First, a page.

U.S. must respect Russian law in Brittney Griner case, Moscow says
Russia's Foreign Ministry criticized the U.S. on Thursday for describing WNBA star Brittney Griner as "wrongfully detained," saying the claim shows disrespect for Russian law, according to AP.
Why it matters: Griner, who has been imprisoned since February, pleaded guilty this month to drug charges that carry up to 10 years in prison. Her trial is set to resume Tuesday; it's unclear how long it will last.
- Russian authorities claimed they found vape cartridges containing cannabis oil in her luggage during an airport search. Her lawyer said she did not mean to break the law and unintentionally brought the cartridges into the country.
- Griner's detention in a Russian jail was repeatedly extended while she awaited trial.
- The U.S. Department of State said in May that Griner was wrongfully detained by Russia.
What they're saying: “If a U.S. citizen was taken in connection with the fact that she was smuggling drugs, and she does not deny this, then this should be commensurate with our Russian, local laws, and not with those adopted in San Francisco, New York and Washington,” Russia's foreign minister said Thursday, according to AP.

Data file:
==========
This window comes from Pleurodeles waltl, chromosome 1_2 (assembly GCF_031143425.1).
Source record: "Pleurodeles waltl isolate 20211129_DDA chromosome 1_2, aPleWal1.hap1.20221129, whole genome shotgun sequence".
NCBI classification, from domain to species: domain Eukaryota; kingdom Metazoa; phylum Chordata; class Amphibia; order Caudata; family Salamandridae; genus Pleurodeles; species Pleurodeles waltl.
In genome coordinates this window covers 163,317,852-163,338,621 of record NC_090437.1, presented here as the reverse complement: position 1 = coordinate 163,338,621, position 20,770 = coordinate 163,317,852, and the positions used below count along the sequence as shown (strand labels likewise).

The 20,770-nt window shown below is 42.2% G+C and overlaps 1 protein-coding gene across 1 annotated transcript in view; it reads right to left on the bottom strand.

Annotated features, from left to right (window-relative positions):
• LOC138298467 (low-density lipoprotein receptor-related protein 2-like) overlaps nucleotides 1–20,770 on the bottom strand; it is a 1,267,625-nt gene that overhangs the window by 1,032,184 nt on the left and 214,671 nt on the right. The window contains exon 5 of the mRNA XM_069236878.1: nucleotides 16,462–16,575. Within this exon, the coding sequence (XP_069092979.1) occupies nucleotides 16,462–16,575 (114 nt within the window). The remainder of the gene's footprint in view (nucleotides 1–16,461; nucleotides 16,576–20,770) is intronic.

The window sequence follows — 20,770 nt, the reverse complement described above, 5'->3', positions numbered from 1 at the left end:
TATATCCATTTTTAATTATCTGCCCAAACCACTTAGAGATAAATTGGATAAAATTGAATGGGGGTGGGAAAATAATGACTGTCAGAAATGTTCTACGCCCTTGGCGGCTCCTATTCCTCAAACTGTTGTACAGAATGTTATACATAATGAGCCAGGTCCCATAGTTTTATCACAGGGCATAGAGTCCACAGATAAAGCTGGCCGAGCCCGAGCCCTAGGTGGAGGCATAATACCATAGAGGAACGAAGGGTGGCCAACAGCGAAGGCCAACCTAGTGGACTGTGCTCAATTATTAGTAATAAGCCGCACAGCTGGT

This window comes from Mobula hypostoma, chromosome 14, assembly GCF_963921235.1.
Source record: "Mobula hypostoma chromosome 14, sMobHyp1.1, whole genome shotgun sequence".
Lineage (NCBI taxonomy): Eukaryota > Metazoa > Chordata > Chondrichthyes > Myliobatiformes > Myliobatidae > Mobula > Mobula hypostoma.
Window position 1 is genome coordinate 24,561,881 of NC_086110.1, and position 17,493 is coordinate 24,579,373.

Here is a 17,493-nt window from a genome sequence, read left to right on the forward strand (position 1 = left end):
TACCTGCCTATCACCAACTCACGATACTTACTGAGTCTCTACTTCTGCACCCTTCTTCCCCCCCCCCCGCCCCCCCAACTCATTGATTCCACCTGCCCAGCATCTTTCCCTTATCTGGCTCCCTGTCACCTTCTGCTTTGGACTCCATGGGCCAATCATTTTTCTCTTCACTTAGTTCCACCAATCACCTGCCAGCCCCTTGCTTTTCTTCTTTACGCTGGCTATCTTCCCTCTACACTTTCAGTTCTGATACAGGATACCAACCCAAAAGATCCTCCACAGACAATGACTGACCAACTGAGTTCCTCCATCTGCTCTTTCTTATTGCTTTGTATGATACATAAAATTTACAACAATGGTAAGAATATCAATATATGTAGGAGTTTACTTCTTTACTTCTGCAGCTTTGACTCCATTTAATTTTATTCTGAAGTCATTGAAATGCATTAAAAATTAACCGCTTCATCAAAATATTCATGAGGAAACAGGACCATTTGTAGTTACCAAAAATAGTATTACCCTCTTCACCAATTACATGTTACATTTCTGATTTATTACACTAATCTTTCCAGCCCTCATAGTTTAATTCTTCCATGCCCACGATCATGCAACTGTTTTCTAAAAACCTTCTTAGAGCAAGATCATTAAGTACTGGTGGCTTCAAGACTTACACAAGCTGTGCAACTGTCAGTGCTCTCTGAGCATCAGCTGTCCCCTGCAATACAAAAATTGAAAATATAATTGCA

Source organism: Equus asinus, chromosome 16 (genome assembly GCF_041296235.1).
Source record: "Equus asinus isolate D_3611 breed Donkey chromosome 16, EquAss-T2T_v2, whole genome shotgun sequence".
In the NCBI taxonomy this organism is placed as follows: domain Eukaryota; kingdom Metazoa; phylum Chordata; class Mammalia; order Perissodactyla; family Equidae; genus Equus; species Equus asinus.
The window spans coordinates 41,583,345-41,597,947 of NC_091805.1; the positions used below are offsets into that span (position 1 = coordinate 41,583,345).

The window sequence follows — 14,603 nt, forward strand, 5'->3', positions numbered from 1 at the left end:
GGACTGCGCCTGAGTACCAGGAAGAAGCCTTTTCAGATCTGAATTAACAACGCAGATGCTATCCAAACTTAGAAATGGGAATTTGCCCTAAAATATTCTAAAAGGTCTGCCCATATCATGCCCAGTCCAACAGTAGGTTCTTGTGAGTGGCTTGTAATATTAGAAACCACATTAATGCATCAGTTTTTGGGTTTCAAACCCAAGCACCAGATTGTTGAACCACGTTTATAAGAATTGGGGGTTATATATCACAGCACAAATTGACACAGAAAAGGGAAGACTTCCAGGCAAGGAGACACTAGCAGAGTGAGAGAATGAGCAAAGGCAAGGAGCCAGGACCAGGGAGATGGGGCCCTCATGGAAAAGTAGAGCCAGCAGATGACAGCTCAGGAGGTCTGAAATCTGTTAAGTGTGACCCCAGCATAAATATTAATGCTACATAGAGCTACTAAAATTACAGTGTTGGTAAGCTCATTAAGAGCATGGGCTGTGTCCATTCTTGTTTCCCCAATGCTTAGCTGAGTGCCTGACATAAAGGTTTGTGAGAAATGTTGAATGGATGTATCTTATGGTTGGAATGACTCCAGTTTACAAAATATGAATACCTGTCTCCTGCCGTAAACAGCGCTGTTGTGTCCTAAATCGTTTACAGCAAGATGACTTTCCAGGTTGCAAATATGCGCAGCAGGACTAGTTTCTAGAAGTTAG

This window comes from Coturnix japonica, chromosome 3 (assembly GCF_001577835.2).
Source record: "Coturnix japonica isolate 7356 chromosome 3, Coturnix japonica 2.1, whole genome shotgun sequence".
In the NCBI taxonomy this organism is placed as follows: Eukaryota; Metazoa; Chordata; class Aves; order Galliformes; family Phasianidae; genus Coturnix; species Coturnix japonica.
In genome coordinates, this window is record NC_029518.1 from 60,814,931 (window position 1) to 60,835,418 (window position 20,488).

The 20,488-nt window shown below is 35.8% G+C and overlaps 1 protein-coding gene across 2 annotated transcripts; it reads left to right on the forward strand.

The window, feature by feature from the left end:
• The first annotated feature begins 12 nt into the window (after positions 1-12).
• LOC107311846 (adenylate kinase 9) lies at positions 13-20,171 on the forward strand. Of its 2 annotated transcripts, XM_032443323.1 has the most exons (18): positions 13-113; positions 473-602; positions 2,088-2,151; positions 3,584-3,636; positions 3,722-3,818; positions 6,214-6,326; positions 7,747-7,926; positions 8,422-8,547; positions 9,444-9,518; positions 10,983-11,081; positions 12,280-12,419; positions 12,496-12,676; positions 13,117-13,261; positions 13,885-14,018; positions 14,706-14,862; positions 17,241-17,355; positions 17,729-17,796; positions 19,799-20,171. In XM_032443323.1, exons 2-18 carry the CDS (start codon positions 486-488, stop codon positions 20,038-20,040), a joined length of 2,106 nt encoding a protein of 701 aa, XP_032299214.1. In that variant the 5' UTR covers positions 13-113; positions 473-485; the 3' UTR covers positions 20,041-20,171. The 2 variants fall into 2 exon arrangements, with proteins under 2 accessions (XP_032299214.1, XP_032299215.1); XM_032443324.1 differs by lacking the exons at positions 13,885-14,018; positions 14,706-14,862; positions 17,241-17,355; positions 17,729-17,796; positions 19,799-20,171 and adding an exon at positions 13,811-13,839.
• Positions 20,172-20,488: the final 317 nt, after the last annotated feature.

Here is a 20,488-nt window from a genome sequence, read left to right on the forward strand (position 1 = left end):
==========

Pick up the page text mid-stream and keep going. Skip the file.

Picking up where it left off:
- Griner, in a handwritten letter to President Biden earlier this month, said she is "terrified I might be here forever" and called on his administration to help her and other American detainees in Russia.
- “I realize you are dealing with so much, but please don’t forget about me and the other American Detainees. Please do all you can to bring us home,” she wrote. “I still have so much good to do with my freedom that you can help restore. I miss my wife! I miss my family! I miss my teammates!"
The big picture: Former Marine Trevor Reed, who was held in a Russian prison since 2019 before being released in April through a prisoner exchange, called on the Biden administration in June to increase efforts to release Griner from detention in Russia, even if it means additional prisoner exchanges.
- Reed said the Biden administration should also work to release former Marine Paul Whelan, who in 2020 was sentenced by a Russian court to 16 years in prison on spying charges that he and his family said are false.
- State Department spokesperson Ned Price said in an interview in April that the exchange to free Reed could not be used as a model for other cases.
- The U.S. warned earlier this year that the Kremlin may be specifically targeting Americans for arrest, potentially for the purpose of exchanging them for Russians held in American prisons.
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